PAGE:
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Theses Doctoral

Preparing Teachers in Autism Spectrum Disorders: Reflections on Teacher Quality

Mazin, Amanda

The number of students receiving educational services under the classification of autism is increasing (Sack-Min, 2008; Center for Disease Control Autism and Developmental Disabilities Monitoring Network, 2007; Dymond, Gilson, Myran, 2007; Fitzgerald & Ryan, 2006). There is a need to provide better educational opportunities for individuals with autism spectrum disorders (ASD) in schools. One of the clearest needs in the field is to increase the number of well-prepared professionals to work with children and their families. (Simpson, LaCava, Graner, 2004; Palmer, Blanchard, Jean & Mandell, 2005). Learners with ASD can be expected to acquire vital skills, knowledge, and behaviors only when educators are able and willing to adopt and properly use effective practice strategies and methods (Lerman, Vorndran, Addison & Contucci Kuhn, 2004). A Two-Phase Sequential Exploratory Mixed-Method design was used in this study. In the first qualitative phase, seven experts in the field of ASD and teacher education were interviewed to explore the phenomenon quality special education teachers of students with ASD, particularly the areas of knowledge, skill and characteristics. The results of this phase were used to develop a battery of measurement instruments that were used in the second, quantitative phase of the study. During the second phase, 112 special education teachers of students with ASD were surveyed, using the instruments developed in phase one, to investigate correlations and predictive relationships between the dependent variables knowledge of ASD, skill, characteristics quality, self-efficacy and the independent variables number of courses in ASD, highest degree reported, type of certification/endorsement, number of years of professional experiences working with individuals with ASD, number of years of professional experience working with individuals with disabilities, number of students with ASD worked with in professional career, number of current students with ASD, number of years since received highest degree, and self-reported effectiveness of preparation. Correlations and hierarchical regressions for all dependent variables were conducted. Results indicated the best predictors of knowledge of ASD for special education teachers of students with ASD were: number of courses in ASD; highest degree reported; number of years of professional experience working with individuals with ASD; and number of students with ASD worked with in professional career. The best predictors of skill were: number of courses in ASD; number of years of professional experience working with individuals with ASD; and self-reported effectiveness of preparation. The best predictors of self-efficacy were: number of courses in ASD and number of years of professional experience working with individuals with ASD. Lastly, the best predictors of quality special education teachers of students with ASD were determined to be the number of courses in ASD and self-reported effectiveness of preparation.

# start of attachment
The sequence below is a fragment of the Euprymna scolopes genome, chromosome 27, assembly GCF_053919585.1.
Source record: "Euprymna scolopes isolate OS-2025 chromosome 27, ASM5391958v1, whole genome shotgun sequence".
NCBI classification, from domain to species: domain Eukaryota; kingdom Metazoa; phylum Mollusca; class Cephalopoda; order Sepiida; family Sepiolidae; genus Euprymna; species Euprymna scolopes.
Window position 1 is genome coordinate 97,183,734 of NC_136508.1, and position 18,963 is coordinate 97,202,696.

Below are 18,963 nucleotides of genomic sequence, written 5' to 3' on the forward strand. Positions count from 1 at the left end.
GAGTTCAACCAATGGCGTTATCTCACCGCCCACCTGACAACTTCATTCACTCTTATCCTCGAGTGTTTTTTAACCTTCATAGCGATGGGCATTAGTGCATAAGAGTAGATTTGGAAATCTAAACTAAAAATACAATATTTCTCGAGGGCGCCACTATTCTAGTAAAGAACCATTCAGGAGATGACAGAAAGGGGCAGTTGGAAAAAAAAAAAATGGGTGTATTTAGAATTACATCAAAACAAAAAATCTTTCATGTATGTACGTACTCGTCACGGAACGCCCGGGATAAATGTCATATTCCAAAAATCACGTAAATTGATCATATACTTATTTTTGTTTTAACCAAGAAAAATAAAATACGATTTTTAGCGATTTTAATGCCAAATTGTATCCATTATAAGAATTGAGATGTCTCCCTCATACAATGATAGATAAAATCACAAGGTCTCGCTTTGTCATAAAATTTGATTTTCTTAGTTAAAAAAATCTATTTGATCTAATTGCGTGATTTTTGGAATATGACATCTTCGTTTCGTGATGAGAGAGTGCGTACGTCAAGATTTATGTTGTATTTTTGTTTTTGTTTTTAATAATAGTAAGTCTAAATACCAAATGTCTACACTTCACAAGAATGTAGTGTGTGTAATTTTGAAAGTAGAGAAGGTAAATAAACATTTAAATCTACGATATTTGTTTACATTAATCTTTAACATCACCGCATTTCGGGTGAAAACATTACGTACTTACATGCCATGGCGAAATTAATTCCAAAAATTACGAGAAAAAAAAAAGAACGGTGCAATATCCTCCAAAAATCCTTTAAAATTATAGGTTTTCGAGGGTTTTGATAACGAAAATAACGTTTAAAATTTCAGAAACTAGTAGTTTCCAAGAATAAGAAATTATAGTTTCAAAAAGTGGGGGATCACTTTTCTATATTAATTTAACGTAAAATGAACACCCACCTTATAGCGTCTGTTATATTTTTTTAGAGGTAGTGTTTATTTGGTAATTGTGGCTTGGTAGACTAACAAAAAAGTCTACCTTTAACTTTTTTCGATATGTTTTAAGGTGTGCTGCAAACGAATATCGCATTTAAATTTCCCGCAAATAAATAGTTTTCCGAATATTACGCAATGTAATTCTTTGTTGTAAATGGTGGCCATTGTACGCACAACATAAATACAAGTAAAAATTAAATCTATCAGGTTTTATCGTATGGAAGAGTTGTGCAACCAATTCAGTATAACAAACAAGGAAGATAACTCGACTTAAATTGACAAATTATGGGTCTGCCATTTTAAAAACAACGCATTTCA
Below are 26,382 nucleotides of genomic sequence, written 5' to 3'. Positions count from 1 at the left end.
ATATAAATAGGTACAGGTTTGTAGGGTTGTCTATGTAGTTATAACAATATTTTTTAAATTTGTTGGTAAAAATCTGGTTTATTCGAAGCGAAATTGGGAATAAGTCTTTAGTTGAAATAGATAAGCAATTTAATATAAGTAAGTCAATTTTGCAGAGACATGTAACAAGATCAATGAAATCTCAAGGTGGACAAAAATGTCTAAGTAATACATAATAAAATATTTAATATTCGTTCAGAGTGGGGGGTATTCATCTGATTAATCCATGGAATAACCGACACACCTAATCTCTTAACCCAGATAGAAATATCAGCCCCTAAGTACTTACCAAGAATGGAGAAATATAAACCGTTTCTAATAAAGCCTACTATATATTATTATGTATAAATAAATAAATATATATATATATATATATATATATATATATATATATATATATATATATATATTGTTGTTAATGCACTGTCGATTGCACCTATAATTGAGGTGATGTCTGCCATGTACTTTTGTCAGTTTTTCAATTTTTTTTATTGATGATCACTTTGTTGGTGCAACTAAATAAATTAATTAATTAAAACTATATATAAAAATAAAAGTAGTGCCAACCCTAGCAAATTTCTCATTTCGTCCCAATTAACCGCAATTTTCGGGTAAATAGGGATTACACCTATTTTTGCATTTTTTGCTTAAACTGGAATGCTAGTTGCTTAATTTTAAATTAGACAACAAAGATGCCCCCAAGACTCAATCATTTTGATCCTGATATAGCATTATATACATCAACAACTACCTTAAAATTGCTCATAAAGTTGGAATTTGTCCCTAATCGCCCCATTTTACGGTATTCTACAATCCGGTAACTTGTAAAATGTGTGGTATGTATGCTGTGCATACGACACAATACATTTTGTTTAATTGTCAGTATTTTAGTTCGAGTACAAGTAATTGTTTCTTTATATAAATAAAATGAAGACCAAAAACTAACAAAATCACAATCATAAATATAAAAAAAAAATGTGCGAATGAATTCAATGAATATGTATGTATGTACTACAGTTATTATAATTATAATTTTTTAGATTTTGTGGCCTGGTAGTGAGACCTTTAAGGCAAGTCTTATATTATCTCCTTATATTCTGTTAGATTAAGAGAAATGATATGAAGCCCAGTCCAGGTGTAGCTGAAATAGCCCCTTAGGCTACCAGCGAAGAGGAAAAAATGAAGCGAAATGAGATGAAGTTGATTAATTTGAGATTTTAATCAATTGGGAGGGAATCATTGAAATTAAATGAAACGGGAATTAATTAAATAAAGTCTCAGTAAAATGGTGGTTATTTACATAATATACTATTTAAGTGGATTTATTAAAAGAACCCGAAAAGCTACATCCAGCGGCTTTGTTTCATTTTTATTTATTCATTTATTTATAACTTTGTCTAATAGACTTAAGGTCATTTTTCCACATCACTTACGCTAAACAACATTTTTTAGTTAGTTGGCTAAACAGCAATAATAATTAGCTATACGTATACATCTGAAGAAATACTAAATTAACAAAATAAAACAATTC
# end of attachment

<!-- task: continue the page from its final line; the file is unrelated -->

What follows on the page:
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More About This Work

Academic Units
Intellectual Disabilities-Autism
Thesis Advisors
Hickson, Linda
Degree
Ph.D., Columbia University
Published Here
April 17, 2012
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